The New York City Police Department is building a database of cell phone numbers and their owners. NYPD officers have been advised to record the serial numbers on suspects’ cell phones in an effort to track them against past or future criminal activity.
The cell phone database could be a powerful tool for police investigations into drug networks and other crimes, according to police.
An internal NYPD memo states that police officers should record the International Mobile Equipment Identity number on a suspect’s cell phone during or after an arrest.
The International Mobile Equipment Identity number is recorded by cell phone service providers when mobile calls are made.
This cell phone information could allow police to match a cell phone calls made by one suspect to a phone used by other criminals.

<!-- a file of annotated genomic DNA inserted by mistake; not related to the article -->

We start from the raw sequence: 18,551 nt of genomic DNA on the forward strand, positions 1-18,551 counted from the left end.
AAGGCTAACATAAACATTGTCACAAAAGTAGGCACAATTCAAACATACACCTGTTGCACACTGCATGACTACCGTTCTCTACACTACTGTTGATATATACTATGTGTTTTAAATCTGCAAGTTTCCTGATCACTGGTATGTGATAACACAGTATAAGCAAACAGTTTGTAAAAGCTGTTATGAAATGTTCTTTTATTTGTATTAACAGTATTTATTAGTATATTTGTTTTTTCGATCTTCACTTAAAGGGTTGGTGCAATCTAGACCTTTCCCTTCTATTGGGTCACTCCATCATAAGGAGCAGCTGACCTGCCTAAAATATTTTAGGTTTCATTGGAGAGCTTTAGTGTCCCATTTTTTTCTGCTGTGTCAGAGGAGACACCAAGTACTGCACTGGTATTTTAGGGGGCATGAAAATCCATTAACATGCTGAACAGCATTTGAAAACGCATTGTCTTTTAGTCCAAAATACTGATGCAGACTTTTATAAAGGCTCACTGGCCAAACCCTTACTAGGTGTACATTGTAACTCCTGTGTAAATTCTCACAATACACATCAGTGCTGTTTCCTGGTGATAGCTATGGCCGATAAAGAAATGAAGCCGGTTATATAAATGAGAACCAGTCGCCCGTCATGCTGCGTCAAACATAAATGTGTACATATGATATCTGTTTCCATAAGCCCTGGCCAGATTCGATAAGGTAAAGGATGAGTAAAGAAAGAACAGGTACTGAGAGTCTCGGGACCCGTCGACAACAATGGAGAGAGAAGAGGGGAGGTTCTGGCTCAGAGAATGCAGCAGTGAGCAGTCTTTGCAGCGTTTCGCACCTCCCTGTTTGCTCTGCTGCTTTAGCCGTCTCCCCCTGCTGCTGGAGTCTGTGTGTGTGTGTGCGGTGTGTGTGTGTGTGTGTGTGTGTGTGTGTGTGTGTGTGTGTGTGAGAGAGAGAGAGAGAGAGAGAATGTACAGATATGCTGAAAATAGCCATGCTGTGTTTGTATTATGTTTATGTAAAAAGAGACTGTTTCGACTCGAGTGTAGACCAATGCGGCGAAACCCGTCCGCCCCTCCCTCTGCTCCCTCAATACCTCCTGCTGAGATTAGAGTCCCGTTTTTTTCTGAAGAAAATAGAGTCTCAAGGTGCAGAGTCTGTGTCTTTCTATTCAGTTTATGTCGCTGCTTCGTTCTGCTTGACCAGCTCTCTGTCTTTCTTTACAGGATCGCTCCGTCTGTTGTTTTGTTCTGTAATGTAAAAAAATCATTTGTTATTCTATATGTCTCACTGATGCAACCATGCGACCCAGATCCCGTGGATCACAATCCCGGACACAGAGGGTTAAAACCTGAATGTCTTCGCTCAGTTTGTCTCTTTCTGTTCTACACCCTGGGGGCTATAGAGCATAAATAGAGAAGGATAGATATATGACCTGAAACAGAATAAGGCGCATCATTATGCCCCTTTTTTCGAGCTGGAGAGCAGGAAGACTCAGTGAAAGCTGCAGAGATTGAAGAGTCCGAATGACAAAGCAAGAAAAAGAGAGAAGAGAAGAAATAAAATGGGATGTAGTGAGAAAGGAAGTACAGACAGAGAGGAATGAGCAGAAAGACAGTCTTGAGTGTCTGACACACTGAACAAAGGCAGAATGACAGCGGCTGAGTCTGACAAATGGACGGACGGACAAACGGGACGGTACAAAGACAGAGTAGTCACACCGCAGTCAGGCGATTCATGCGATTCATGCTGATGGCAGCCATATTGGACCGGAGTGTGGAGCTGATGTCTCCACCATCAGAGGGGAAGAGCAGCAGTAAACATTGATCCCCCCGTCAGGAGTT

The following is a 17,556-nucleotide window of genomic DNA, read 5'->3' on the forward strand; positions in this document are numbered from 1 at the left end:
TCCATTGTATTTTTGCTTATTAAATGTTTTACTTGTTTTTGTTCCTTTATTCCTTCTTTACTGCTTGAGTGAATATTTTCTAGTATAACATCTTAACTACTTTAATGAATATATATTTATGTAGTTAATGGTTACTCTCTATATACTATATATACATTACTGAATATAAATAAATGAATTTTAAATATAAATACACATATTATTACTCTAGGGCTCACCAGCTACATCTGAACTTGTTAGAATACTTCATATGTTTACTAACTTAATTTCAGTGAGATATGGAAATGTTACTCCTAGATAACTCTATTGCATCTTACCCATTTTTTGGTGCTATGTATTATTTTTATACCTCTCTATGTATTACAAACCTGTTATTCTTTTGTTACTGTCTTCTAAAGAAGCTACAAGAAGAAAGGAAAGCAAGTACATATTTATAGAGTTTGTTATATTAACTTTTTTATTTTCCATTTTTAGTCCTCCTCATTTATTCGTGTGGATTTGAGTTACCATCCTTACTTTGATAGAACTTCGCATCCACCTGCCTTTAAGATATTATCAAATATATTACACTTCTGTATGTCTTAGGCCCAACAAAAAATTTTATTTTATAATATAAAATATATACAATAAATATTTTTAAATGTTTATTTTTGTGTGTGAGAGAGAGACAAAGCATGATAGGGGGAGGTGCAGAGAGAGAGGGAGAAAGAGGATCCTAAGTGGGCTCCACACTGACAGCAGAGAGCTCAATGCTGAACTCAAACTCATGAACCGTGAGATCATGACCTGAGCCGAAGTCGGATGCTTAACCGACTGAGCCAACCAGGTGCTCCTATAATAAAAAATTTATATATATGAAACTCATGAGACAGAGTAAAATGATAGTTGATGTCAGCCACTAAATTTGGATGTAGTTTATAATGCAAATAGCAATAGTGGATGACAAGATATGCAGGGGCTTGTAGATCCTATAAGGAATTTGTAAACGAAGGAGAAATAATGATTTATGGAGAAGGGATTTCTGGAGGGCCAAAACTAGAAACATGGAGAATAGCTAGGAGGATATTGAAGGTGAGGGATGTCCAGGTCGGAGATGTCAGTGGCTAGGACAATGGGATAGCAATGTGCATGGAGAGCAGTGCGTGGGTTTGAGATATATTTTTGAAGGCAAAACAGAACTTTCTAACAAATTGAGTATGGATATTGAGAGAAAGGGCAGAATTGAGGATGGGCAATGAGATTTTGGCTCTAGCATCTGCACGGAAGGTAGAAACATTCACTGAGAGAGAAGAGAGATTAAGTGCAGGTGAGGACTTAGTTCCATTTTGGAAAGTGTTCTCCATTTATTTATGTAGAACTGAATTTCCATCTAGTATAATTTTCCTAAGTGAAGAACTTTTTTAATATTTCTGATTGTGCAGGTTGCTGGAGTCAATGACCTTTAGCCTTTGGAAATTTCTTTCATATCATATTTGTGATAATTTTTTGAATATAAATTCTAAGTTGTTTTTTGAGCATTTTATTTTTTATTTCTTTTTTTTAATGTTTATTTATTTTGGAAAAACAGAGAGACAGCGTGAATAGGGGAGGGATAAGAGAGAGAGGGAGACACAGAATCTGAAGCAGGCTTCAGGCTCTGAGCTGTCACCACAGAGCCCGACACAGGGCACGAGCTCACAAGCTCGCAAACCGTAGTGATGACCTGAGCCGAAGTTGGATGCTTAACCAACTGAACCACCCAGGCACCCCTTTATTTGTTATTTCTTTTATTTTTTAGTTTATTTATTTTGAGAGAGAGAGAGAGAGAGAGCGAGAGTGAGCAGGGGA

Some limitations on the usefulness of this information – Chinese-made cell phones sold in India have the same number and some other foreign sold cell phones are encoded with false numbers.
Civil libertarians are concerned by the cell phone database, since normally a warrant is required to access calls made by a person or phone numbers in a person’s address book.
One civil libertarian said that it looks like New York police officers are “taking phones apart to get information” without the required warrants.
The cell phone data will be joined with another records database of over 20 million 911 calls that the NYPD has been collecting.
The New York Police Department began building the 911 call database for incidents involving a police response in 2003.
Source: NY Daily News